Sunday, July 29, 2007

My museum of content related artefacts (15)

1987: External CD-ROM player

The external CD-ROM player on the photograph was my first private CD-ROM player, a Sanyo PD1, Portable CD-ROM drive (serial number 13711231). At that time I was working for a software company, which had electronic publishing as a mission. Publishing CD-ROMs was part of the mission. But preaching is not enough to convince potential clients. So a PC plus a CD-ROM player was needed and those PCs were not in abundance on the market. There was no consumer market yet as CD-ROM was still a carrier of text rather than multimedia. If you needed a CD-ROM player in the early years you needed external top loaders, which were not exactly portable. So the next generation external CD-ROM players had portables, which could be linked to the PC with a 16 pins cable and software. By 1988 the first built-in CD-Rom players came on the market, produced by unknown companies. The company I was working for bought a BEST machine, which looked like a sewing machine with a blue screen. It worked well and it was transportable (something like 8 kilo in weight); but for demonstration purposes it was sufficient.

But the hardware was not the only worry from the start of CD-ROM. There was a problem with the software. From the beginning of CD-ROM in 1985 there was a problem with the software format. Every brand had its own format, which presented a problem to publishers. They would have to format their products according to brands. This would present an extra cost factor. As the problem was soon recognised by the industry, action was initiated. Computer companies (Apple), publishers (Elsevier Science with Philip Lord), software companies (Microsoft) and electronics manufacturers (Philips) started to talk to each other and decided to establish an industry standard to overcome this standard. And soon there was the High Sierra standard, named after the conference hotel High Sierra at Lake Tahu (USA). This industry standard became an official standard, ISO 9660. This standard gave an impulse to the CD-ROM text publishing industry.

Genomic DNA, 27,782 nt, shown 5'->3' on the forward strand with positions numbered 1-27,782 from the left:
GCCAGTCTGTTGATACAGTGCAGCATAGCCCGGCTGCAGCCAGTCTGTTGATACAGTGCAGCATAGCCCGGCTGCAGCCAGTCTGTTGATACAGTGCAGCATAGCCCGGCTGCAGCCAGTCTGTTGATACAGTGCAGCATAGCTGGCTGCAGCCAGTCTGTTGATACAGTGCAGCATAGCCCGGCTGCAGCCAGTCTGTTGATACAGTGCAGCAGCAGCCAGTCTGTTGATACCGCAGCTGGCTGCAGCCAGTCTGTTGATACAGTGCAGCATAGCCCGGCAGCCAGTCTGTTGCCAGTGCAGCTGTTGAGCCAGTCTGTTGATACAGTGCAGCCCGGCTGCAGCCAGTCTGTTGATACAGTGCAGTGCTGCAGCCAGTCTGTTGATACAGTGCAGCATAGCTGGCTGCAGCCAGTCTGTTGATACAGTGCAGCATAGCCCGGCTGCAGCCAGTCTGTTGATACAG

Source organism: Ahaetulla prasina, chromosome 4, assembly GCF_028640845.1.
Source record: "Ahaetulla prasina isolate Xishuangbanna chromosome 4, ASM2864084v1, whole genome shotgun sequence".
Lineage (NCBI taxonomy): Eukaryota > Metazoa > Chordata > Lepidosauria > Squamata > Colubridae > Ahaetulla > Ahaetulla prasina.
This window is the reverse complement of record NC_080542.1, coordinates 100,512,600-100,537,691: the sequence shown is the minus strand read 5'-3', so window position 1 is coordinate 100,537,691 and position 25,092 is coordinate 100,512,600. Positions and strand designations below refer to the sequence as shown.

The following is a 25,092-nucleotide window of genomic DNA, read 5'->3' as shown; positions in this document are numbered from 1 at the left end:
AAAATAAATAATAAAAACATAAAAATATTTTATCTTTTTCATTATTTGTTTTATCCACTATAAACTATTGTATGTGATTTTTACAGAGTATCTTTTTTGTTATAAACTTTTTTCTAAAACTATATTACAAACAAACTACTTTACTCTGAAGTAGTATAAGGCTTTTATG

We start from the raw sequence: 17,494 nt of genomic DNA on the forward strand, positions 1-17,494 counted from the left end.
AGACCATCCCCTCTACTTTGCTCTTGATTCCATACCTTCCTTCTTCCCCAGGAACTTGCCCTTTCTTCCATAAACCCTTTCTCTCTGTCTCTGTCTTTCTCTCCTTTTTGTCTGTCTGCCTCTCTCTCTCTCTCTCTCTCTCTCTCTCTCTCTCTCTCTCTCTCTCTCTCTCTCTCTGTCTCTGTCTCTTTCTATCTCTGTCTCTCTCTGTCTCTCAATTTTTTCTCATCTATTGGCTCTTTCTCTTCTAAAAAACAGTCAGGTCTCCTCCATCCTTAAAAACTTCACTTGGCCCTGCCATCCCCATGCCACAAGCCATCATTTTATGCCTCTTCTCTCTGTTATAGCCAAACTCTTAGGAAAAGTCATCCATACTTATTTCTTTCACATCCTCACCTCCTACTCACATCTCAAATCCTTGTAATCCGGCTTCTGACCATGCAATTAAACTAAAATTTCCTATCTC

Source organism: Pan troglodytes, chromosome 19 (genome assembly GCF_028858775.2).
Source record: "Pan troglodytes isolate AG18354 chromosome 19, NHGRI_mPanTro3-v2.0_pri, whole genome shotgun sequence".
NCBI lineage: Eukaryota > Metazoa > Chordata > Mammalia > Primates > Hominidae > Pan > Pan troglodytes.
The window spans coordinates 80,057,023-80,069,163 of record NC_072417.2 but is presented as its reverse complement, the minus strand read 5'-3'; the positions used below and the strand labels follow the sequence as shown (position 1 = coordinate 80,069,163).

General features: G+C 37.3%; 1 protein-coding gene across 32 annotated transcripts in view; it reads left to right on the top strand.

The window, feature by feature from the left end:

In the first five years of CD-ROM the market was a professional information market and the products were mainly text oriented products such a reference works and databases. With the advent of internet between 1991 and 1993, the debate came to the point that publishers were asking themselves whether the future would be off-line with CD-ROM or online. A publisher like Elsevier SCience had invested heavily in CD-ROMs as the products were close to the books they used to publish.

It was only by 1989 that the consumer market was addressed, partly with text products and multimedia products. Problem was the lack of an industry standard of multimedia. By 1991 the MPC standard came about and the CD-ROM market bursted open. PCs were sold with built-in CD-ROM players and a bundle of CD-ROMs. Philips, still a computer manufacturer at that time, was ahead of the trend and started in 1989 the Headstart PC series with built-in CD-ROM player and a bundle/bookshelf of CD-ROMs. In Europe the bundle of CD-ROMs, under the name CompLex, was produced by AND in Rotterdam; one of these CD-ROMs contained a European road database.

Blog Posting Number: 826


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